We’ve not heard much on this, have we?

Air strike killed at least four terrorists

It appears that at least four of those killed during the attack on a house believed to contain Ayman al-Zawahri were known terrorists, according to the Pakistani government. They acknowledge that women and children were also killed in the attack, something that we’ve heard all about.

One thing that hasn’t really been addressed is the issue of what to do about this type of thing. The terrorists are legitimate targets, and those that associate with them should be expected to know the risks. While the accidental death of non-terrorists associates is something that we must strive to avoid, we cannot allow the presence of family members to become an invulnerable force field of protection, either.

So what’s the answer? Free-fire zones in regions occupied by terrorists clearly aren’t the answer. But what of the friends, family, and hangers-on of terrorists, many of whom (leaders, anyway) are relatively rich and often accorded a sort of “superstar” status.

If professional football players suddenly became the most dangerous people on earth, and it became generally known that great powers were actively targeting professional football players for death by violent means, means which often caused significant “collateral damage”, wouldn’t you expect that some of the fans and autograph seekers and groupies would start keeping their distance? Wouldn’t worried parents keep their kids from attending training camps with football players? How many NFL replica jerseys would be worn openly on the street? And who in their right mind would attend NFL games? Wouldn’t a gathering of two large groups of those marked for death make an inviting target? And if someone took the risk and was killed when the stadium collapsed on them after seventeen hits by GPS-guided weapons, whose fault would it be?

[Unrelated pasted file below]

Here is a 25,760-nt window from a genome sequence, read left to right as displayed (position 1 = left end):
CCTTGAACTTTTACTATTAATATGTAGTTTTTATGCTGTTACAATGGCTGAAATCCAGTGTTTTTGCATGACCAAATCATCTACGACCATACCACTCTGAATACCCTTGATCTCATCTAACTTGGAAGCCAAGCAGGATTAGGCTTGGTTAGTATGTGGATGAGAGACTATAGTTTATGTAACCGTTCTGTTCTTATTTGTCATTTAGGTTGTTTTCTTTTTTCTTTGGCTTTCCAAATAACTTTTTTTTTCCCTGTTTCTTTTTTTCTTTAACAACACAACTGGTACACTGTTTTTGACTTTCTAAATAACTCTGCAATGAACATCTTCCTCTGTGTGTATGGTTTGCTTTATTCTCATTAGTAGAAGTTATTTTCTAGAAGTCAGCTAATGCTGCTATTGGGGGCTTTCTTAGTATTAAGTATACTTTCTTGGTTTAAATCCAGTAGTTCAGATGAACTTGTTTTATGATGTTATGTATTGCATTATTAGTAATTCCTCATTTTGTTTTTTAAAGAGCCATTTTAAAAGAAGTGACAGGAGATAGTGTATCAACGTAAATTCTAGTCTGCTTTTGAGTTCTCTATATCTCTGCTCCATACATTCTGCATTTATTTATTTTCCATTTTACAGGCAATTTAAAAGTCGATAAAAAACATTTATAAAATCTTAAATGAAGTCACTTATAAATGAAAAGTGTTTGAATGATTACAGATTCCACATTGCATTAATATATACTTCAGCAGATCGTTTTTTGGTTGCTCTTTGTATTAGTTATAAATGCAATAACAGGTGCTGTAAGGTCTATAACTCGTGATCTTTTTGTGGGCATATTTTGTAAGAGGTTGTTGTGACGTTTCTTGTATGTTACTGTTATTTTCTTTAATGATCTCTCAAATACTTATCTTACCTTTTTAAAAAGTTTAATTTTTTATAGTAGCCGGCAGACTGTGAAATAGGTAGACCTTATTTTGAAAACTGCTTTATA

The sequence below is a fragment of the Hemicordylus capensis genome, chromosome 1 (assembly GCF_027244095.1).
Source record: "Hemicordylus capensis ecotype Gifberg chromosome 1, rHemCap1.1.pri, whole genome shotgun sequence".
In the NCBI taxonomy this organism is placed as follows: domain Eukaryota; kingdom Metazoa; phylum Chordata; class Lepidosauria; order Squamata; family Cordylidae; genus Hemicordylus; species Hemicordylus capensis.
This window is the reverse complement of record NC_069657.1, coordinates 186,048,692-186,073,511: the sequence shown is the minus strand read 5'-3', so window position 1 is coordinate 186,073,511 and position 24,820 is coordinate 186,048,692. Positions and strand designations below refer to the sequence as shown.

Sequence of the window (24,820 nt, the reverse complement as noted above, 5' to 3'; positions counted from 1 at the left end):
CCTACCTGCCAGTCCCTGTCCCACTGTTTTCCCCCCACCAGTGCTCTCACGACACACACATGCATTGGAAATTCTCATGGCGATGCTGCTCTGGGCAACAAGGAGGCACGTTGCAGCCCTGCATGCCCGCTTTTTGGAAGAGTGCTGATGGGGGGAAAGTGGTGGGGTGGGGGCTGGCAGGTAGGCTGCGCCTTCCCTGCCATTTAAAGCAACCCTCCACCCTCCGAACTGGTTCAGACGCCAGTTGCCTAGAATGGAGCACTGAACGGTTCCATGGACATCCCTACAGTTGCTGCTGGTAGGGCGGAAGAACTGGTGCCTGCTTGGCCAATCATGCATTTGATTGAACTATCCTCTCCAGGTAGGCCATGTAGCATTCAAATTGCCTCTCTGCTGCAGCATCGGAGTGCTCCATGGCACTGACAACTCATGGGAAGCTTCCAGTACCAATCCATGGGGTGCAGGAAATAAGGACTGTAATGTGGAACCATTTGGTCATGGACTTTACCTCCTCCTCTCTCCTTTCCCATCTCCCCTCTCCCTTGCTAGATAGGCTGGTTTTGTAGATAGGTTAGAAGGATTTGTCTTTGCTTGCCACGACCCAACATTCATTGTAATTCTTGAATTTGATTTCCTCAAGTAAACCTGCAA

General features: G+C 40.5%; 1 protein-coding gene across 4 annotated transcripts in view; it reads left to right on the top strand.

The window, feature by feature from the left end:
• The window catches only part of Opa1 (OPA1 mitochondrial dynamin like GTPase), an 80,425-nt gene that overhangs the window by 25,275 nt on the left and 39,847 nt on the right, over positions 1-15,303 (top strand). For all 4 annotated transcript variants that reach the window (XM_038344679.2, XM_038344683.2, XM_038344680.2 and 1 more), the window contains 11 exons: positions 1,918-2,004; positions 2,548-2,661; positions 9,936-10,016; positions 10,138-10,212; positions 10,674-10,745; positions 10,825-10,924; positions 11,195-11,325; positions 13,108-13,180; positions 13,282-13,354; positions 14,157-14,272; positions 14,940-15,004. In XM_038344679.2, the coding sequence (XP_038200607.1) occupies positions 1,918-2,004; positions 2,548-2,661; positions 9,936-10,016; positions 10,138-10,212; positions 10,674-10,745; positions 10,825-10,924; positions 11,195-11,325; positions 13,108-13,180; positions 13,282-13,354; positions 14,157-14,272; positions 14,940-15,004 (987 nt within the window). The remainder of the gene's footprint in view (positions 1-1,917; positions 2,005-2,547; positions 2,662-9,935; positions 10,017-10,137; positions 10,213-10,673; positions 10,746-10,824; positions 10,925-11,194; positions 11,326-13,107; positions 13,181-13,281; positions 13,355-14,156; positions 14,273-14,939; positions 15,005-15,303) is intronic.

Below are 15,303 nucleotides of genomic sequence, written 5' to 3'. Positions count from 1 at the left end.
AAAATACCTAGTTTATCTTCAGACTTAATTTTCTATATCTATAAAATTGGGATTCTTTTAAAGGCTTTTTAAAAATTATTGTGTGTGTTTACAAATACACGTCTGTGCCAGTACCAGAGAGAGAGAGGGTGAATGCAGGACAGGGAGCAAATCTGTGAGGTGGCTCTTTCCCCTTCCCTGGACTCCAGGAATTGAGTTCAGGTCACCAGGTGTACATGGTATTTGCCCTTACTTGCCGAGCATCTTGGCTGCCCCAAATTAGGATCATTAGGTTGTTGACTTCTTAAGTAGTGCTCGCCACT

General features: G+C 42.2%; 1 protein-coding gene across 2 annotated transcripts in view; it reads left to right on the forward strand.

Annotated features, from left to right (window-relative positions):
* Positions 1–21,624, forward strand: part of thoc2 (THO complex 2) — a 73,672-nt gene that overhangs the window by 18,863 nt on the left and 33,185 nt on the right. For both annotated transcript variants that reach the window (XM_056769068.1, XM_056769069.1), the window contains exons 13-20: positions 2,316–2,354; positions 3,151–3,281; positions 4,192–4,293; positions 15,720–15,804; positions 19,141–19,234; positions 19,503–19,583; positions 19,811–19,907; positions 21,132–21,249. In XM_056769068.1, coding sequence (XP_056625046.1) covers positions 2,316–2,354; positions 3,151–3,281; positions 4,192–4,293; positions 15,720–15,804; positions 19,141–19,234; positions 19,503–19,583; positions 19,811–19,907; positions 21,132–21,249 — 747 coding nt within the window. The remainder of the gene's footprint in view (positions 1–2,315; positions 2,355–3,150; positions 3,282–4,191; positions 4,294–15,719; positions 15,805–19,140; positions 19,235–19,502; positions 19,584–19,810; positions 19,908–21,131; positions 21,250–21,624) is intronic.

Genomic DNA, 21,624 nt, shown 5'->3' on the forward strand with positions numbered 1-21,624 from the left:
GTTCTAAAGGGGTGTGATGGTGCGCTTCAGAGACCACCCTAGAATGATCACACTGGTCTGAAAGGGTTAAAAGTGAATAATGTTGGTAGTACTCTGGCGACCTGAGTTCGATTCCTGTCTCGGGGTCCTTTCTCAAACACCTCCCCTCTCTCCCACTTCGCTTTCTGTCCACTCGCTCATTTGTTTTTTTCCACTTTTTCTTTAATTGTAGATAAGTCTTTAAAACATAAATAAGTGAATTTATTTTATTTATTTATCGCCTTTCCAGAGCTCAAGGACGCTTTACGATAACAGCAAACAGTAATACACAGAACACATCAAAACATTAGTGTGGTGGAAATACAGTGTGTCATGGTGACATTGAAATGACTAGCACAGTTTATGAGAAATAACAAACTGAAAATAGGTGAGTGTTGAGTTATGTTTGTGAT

In the 1993 Battle of Mogadishu (“Black Hawk Down” for those of you educated by Hollywood), the militants attacking US soldiers hid behind women in the street, often popping out just long enough to spray a few rounds in the general direction of our men before retreating back into a crowd with women at the forefront. When a Somali attacker was killed, a child would often be sent out into the street to retrieve the fallen man’s weapon with the knowledge that he could do so safely when an adult could not.